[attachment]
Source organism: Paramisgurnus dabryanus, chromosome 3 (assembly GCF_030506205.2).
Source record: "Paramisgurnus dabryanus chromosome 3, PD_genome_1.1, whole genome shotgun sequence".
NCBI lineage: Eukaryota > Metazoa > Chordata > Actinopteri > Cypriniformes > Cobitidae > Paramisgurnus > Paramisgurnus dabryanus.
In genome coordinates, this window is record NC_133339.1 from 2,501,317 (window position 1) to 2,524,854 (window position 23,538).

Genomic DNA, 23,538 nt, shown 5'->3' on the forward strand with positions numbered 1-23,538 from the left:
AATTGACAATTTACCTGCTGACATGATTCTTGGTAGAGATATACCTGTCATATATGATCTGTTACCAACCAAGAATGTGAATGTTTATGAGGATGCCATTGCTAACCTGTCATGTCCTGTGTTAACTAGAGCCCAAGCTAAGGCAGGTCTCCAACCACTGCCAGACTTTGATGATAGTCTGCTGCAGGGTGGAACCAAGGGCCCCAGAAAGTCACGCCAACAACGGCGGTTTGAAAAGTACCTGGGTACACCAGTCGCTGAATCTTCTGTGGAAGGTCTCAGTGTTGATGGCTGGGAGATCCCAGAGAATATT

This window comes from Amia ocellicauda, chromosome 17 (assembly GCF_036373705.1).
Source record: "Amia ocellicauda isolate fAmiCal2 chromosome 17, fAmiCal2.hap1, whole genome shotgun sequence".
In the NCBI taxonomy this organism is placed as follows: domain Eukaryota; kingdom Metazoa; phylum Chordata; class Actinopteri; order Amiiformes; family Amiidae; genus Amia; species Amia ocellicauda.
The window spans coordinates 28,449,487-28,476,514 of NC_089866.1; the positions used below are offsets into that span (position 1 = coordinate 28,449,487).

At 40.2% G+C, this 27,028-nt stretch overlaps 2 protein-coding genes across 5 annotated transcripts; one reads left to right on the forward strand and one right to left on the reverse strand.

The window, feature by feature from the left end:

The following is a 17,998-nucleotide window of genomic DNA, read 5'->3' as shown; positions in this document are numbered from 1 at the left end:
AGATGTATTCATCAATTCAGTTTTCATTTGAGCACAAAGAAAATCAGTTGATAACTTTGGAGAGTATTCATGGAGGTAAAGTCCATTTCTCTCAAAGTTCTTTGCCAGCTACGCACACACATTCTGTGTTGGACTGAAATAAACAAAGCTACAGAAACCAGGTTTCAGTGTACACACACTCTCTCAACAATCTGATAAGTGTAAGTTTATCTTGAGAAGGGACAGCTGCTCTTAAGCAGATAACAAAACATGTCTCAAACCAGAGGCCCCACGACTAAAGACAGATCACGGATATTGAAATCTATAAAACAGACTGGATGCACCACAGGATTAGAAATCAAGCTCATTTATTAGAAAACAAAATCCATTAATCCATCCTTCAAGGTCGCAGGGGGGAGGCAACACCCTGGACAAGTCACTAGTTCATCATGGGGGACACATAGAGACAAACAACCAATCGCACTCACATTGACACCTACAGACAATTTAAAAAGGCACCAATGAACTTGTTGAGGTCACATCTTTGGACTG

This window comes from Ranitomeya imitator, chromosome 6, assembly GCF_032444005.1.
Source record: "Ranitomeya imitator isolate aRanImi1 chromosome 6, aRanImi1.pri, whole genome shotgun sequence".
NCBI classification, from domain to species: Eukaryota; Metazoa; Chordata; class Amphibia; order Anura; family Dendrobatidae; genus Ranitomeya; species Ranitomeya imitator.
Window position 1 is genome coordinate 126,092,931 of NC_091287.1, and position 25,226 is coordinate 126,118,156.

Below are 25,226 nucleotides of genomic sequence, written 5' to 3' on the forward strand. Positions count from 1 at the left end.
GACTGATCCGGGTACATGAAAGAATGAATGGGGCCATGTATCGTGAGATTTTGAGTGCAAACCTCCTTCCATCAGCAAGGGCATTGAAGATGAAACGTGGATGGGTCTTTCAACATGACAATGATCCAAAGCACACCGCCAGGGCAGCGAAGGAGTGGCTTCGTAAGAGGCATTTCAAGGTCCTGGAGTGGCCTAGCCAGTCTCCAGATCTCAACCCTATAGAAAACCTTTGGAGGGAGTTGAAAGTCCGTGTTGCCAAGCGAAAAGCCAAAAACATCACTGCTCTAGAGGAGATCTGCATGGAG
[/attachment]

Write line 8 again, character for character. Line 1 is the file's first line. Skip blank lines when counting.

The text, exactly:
Source record: "Amia ocellicauda isolate fAmiCal2 chromosome 17, fAmiCal2.hap1, whole genome shotgun sequence".